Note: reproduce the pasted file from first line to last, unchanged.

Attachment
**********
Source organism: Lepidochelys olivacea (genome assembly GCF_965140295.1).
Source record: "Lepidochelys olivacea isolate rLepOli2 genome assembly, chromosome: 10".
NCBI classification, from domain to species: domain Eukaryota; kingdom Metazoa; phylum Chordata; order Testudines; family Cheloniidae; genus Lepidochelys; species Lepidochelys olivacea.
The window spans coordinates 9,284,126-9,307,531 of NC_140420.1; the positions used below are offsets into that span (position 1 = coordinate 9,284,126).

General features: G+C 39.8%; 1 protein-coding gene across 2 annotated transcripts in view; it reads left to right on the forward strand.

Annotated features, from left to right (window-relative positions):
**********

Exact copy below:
Source organism: Lepidochelys olivacea (genome assembly GCF_965140295.1).
Source record: "Lepidochelys olivacea isolate rLepOli2 genome assembly, chromosome: 10".
NCBI classification, from domain to species: domain Eukaryota; kingdom Metazoa; phylum Chordata; order Testudines; family Cheloniidae; genus Lepidochelys; species Lepidochelys olivacea.
The window spans coordinates 9,284,126-9,307,531 of NC_140420.1; the positions used below are offsets into that span (position 1 = coordinate 9,284,126).

General features: G+C 39.8%; 1 protein-coding gene across 2 annotated transcripts in view; it reads left to right on the forward strand.

Annotated features, from left to right (window-relative positions):